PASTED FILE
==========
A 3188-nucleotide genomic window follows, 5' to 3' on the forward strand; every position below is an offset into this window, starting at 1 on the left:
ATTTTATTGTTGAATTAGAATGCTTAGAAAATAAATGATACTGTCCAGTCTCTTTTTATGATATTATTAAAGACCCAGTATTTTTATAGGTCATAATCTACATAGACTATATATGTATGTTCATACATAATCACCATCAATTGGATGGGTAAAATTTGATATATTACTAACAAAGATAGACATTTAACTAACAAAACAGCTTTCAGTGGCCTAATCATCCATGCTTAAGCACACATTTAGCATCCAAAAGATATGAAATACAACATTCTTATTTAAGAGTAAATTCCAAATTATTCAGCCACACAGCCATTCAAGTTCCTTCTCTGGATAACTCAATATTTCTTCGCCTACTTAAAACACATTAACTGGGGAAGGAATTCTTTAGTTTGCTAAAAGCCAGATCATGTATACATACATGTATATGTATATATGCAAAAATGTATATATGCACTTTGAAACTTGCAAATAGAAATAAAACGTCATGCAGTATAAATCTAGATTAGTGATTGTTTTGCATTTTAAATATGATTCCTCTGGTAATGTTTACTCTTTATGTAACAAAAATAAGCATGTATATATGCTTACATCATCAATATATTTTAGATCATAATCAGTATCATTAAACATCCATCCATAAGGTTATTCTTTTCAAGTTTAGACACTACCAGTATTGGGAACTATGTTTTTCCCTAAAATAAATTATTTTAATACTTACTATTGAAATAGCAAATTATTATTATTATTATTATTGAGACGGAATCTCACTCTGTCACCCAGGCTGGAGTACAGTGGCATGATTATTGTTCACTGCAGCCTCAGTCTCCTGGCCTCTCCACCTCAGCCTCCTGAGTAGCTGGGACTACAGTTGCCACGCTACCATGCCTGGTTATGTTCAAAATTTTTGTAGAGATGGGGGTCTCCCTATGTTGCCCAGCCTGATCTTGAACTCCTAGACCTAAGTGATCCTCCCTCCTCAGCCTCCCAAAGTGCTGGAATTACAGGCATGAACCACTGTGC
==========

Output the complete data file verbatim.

A 3188-nucleotide genomic window follows, 5' to 3' on the forward strand; every position below is an offset into this window, starting at 1 on the left:
ATTTTATTGTTGAATTAGAATGCTTAGAAAATAAATGATACTGTCCAGTCTCTTTTTATGATATTATTAAAGACCCAGTATTTTTATAGGTCATAATCTACATAGACTATATATGTATGTTCATACATAATCACCATCAATTGGATGGGTAAAATTTGATATATTACTAACAAAGATAGACATTTAACTAACAAAACAGCTTTCAGTGGCCTAATCATCCATGCTTAAGCACACATTTAGCATCCAAAAGATATGAAATACAACATTCTTATTTAAGAGTAAATTCCAAATTATTCAGCCACACAGCCATTCAAGTTCCTTCTCTGGATAACTCAATATTTCTTCGCCTACTTAAAACACATTAACTGGGGAAGGAATTCTTTAGTTTGCTAAAAGCCAGATCATGTATACATACATGTATATGTATATATGCAAAAATGTATATATGCACTTTGAAACTTGCAAATAGAAATAAAACGTCATGCAGTATAAATCTAGATTAGTGATTGTTTTGCATTTTAAATATGATTCCTCTGGTAATGTTTACTCTTTATGTAACAAAAATAAGCATGTATATATGCTTACATCATCAATATATTTTAGATCATAATCAGTATCATTAAACATCCATCCATAAGGTTATTCTTTTCAAGTTTAGACACTACCAGTATTGGGAACTATGTTTTTCCCTAAAATAAATTATTTTAATACTTACTATTGAAATAGCAAATTATTATTATTATTATTATTGAGACGGAATCTCACTCTGTCACCCAGGCTGGAGTACAGTGGCATGATTATTGTTCACTGCAGCCTCAGTCTCCTGGCCTCTCCACCTCAGCCTCCTGAGTAGCTGGGACTACAGTTGCCACGCTACCATGCCTGGTTATGTTCAAAATTTTTGTAGAGATGGGGGTCTCCCTATGTTGCCCAGCCTGATCTTGAACTCCTAGACCTAAGTGATCCTCCCTCCTCAGCCTCCCAAAGTGCTGGAATTACAGGCATGAACCACTGTGC